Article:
Five things to watch as the debt-ceiling fight comes to a head

The drama in Washington over the partial government shutdown and debt-ceiling deadline is coming to a head today. Here’s a look at the key moments to look for in this ongoing story.

Senator Harry Reid To recap: The Senate and House are racing to finalize the language on a deal to extend funding for the government and raise the debt ceiling. A proposed deal will move these deadlines back to January 2014 and February 2014, and put a new “supercommittee” in place to negotiate a long-term deal. Some minor concessions will also be included in the short-term deal, but there will be no major changes to the Affordable Care Act.

First thing to watch: The markets

Dow Jones and S&P futures were up on Wednesday, as investors seemingly expected a tentative deal today—based on signals from Senate leaders on Tuesday night. The Dow Jones Industrial Average was up in triple-digit territory on Wednesday.

Since investors are assuming a deal will get done in Washington, any delay that pushes a deal back or causes uncertainty could force investors to change their minds in a big way.

One thing to watch after the stock market’s close at 4 p.m. is the reaction of stock futures. If they swing wildly or head down sharply, it will be a signal to Congress that will be noticed.

Second thing to watch: A vote first

Reports were afoot on Wednesday morning that House Speaker John Boehner would allow any budget deal cut by Senate leaders Harry Reid and Mitch McConnell to be put before a House vote before it goes to the Senate. One House member told Bloomberg News that Boehner would bring the bill to a House vote first, but Boehner’s spokesman later said the order of voting wasn’t officially settled.

On Wednesday afternoon, the Senate moved to vote of the bill first, after it got assurances from conservatives like Ted Cruz and Mike Lee that they wouldn’t block a vote. The final Senate vote was expected early Wednesday evening.

Politico says there will be one procedural cloture vote to advance the bill to a final vote, with 60 votes needed to move the bill along. The cloture vote effectively overrides any filibuster attempts.

Assuming the Senate can get the bill to the floor and pull off the two votes, the bill then moves to the House later on Wednesday evening  for a vote.

Third thing to watch: How long will the bill be in the House?

Assuming the bill makes it to the House, the next question is, how easily will it pass?

While there is no guarantee the bill will pass the House, Speaker Boehner needs to get 218 votes to pass the bill. With 200 Democrats in the House, at least 17 Republicans would need to join the Democrats in passing the bill. But the House has something called the Hastert rule, which is an unwritten rule that only allows Boehner to bring a bill up for a vote if the majority of his party supports it.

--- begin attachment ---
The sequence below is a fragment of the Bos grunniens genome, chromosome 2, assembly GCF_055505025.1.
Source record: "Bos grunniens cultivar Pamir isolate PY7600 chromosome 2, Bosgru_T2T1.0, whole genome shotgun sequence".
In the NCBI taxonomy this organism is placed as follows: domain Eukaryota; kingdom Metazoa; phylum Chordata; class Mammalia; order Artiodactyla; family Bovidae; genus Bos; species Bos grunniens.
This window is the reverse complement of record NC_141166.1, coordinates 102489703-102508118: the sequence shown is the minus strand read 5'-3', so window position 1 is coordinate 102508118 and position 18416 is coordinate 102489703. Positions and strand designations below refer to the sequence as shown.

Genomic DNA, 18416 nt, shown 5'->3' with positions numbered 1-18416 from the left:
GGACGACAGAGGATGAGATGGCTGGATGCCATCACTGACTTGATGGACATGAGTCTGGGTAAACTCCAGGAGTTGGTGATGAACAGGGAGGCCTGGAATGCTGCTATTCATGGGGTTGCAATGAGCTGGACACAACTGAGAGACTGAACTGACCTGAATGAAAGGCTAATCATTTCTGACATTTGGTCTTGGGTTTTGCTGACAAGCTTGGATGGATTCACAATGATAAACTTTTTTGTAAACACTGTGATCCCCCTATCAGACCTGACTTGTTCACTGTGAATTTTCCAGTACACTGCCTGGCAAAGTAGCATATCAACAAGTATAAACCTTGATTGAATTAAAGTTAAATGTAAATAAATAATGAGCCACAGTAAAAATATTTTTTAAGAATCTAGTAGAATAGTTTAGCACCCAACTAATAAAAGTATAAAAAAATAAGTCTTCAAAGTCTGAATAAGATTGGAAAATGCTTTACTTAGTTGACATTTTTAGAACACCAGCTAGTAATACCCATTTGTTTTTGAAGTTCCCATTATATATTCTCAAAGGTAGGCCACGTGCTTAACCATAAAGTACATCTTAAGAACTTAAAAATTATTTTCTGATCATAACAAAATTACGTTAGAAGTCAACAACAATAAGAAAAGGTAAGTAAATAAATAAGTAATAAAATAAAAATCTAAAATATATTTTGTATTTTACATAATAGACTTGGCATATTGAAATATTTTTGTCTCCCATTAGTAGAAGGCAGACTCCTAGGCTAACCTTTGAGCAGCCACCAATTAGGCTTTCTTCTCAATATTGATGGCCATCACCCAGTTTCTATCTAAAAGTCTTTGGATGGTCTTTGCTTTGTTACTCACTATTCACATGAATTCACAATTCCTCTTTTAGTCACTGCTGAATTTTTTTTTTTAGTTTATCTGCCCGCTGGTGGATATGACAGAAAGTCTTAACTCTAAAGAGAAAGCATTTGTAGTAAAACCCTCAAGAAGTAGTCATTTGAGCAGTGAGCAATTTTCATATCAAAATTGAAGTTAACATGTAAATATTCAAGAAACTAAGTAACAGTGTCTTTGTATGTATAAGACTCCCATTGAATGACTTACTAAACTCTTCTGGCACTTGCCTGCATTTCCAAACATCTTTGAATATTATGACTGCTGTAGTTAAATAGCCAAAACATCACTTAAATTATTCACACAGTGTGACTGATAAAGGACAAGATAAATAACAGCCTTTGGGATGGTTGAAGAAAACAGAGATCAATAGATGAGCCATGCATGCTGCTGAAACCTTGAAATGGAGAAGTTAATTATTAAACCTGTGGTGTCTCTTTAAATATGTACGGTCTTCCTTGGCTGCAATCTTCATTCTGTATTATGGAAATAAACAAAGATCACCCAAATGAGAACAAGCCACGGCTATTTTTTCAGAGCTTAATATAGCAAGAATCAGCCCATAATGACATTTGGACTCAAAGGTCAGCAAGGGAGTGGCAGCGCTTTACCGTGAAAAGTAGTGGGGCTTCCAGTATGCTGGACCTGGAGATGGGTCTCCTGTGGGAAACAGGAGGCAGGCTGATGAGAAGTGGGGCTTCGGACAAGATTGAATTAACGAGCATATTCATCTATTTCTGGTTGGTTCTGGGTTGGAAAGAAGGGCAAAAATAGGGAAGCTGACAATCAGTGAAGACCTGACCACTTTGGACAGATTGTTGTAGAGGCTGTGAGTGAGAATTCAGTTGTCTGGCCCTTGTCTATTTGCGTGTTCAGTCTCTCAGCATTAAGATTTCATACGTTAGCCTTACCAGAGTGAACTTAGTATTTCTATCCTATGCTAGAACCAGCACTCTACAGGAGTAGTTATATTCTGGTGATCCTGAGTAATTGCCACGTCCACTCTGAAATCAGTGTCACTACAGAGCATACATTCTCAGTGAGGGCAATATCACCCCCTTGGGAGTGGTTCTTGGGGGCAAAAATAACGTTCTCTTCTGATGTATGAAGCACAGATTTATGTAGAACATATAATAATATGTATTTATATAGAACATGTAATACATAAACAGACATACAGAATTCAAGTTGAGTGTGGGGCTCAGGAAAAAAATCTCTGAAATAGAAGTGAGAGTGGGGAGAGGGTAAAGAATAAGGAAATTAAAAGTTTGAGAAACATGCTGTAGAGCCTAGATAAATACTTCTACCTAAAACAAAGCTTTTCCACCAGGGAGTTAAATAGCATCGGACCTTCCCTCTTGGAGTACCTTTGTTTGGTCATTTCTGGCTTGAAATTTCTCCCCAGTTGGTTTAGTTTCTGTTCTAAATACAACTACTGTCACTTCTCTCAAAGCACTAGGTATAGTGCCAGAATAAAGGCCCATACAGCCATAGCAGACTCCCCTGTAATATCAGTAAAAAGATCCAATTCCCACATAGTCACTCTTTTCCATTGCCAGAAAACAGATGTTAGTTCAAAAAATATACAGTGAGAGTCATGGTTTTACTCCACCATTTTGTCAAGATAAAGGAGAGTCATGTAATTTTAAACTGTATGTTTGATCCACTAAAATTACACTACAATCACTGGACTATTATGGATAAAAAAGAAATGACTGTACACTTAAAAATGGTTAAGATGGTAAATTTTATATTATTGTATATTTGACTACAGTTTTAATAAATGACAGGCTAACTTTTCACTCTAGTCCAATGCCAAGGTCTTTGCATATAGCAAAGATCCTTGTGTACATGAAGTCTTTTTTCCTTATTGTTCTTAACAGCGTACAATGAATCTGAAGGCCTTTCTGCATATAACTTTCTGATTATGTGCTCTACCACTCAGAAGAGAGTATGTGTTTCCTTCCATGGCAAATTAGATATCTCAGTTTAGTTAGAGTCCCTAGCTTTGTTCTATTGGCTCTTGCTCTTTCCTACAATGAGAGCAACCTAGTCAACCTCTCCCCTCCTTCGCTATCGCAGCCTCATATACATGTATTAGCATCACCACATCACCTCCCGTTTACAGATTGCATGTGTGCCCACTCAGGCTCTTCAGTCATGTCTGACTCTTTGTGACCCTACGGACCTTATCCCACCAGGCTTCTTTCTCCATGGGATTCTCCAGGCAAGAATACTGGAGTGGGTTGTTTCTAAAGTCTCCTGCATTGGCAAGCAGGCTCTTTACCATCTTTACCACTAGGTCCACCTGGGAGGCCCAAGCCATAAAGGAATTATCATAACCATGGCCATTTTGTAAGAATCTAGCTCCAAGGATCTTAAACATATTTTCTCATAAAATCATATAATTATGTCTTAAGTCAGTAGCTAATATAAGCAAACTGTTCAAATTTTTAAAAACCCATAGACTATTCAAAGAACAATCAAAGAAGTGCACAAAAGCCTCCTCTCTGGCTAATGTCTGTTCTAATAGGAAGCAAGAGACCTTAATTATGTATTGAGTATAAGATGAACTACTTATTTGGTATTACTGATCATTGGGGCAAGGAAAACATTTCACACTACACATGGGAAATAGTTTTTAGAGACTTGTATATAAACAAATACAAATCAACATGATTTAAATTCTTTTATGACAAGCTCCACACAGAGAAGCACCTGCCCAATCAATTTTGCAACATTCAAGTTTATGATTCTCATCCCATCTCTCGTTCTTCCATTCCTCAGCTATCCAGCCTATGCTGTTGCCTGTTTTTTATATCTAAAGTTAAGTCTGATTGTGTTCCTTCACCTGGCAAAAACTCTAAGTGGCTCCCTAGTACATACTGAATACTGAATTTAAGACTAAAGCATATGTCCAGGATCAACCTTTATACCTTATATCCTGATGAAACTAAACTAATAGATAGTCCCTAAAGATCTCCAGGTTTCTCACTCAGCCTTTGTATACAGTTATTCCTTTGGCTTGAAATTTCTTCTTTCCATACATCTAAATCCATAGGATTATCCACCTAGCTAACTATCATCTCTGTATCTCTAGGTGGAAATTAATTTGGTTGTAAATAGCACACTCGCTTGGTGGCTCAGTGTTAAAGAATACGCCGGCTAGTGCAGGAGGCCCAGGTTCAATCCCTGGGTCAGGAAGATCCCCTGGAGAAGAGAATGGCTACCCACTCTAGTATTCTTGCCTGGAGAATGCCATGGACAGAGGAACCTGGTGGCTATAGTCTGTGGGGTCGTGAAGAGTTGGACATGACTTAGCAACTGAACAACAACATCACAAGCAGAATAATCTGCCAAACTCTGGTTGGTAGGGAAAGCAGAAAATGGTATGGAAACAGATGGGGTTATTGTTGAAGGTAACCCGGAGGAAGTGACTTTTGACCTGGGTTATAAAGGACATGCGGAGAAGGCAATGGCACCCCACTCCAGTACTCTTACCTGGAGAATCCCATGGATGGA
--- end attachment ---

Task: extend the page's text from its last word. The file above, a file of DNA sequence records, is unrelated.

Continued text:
There were indications on Wednesday afternoon that the bill would be introduced and passed with lukewarm Republican support. Once that happens, the bill goes to President Barack Obama for his signature.

Fourth thing to watch: Global markets

The credit agency Fitch issued a stern warning that it was considering a downgrade for the United States if the debt-ceiling drama dragged on. It said political brinkmanship in the discussions in Washington was the cause of the warning.

In 2011, another credit agency, Standard & Poor’s, downgraded U.S. debt for the first time ever—and that was after a deal was reached to avoid hitting the debt ceiling.

A third agency, Moody’s Investors Service, is also watching the situation closely. So the economy and investors won’t be entirely out of the woods in the short term.

So while investors may be satisfied to watch the debt drama end, it’s unknown how the credit rating agencies will react in the long run.

Fifth thing to watch: When will this all end?

A deal could be reached as soon as late Wednesday night if the House gets the bill in time. That would easily avert a default.

The Bipartisan Policy Center estimates that the dates between October 22 and November 1 are the most likely ones when the government won’t have enough cash to pay all its bills.

With an estimated $30 billion of cash on hand on Thursday, the Treasury Department should be able to pay its bills for a few days without needing to borrow money.

But it’s important to remember that any deal this week is a short-term deal, and the government and taxpayers could face a repeat of the same scenario in January and February.

It is expected that once the president signs the bill, the government shutdown would end immediately and the debt ceiling will be raised quickly.

Scott Bomboy is the editor in chief of the National Constitution Center.

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